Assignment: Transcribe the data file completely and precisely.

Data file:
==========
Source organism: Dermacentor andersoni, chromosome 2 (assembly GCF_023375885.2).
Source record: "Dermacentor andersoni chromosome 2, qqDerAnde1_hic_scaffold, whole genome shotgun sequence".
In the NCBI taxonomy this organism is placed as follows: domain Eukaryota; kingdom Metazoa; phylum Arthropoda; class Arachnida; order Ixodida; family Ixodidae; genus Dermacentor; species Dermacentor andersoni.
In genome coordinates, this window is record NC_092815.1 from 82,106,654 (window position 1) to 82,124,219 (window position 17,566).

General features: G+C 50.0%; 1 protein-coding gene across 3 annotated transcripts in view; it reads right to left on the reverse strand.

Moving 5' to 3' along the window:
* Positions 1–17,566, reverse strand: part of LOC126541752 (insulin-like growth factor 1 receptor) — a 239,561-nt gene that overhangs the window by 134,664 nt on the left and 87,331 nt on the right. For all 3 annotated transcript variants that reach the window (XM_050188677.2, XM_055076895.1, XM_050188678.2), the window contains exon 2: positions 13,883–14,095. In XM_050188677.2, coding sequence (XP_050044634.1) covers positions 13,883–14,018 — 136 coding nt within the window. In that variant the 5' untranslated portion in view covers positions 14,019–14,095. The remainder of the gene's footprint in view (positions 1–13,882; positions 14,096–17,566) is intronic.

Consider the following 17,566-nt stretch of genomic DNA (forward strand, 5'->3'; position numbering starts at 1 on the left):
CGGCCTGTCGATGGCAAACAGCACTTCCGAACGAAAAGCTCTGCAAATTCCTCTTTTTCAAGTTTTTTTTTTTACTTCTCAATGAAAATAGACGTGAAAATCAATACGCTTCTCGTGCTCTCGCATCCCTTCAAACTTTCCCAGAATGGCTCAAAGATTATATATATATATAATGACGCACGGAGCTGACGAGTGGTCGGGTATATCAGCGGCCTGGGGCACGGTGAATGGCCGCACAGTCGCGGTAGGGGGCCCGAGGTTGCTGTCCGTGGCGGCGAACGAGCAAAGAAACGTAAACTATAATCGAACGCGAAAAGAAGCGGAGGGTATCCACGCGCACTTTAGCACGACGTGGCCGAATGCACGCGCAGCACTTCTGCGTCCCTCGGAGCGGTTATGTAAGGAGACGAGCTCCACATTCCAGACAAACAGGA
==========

Source organism: Dermacentor andersoni, chromosome 2 (assembly GCF_023375885.2).
Source record: "Dermacentor andersoni chromosome 2, qqDerAnde1_hic_scaffold, whole genome shotgun sequence".
In the NCBI taxonomy this organism is placed as follows: domain Eukaryota; kingdom Metazoa; phylum Arthropoda; class Arachnida; order Ixodida; family Ixodidae; genus Dermacentor; species Dermacentor andersoni.
In genome coordinates, this window is record NC_092815.1 from 82,106,654 (window position 1) to 82,124,219 (window position 17,566).

General features: G+C 50.0%; 1 protein-coding gene across 3 annotated transcripts in view; it reads right to left on the reverse strand.

Moving 5' to 3' along the window:
* Positions 1–17,566, reverse strand: part of LOC126541752 (insulin-like growth factor 1 receptor) — a 239,561-nt gene that overhangs the window by 134,664 nt on the left and 87,331 nt on the right. For all 3 annotated transcript variants that reach the window (XM_050188677.2, XM_055076895.1, XM_050188678.2), the window contains exon 2: positions 13,883–14,095. In XM_050188677.2, coding sequence (XP_050044634.1) covers positions 13,883–14,018 — 136 coding nt within the window. In that variant the 5' untranslated portion in view covers positions 14,019–14,095. The remainder of the gene's footprint in view (positions 1–13,882; positions 14,096–17,566) is intronic.

Consider the following 17,566-nt stretch of genomic DNA (forward strand, 5'->3'; position numbering starts at 1 on the left):
CGGCCTGTCGATGGCAAACAGCACTTCCGAACGAAAAGCTCTGCAAATTCCTCTTTTTCAAGTTTTTTTTTTTACTTCTCAATGAAAATAGACGTGAAAATCAATACGCTTCTCGTGCTCTCGCATCCCTTCAAACTTTCCCAGAATGGCTCAAAGATTATATATATATATAATGACGCACGGAGCTGACGAGTGGTCGGGTATATCAGCGGCCTGGGGCACGGTGAATGGCCGCACAGTCGCGGTAGGGGGCCCGAGGTTGCTGTCCGTGGCGGCGAACGAGCAAAGAAACGTAAACTATAATCGAACGCGAAAAGAAGCGGAGGGTATCCACGCGCACTTTAGCACGACGTGGCCGAATGCACGCGCAGCACTTCTGCGTCCCTCGGAGCGGTTATGTAAGGAGACGAGCTCCACATTCCAGACAAACAGGA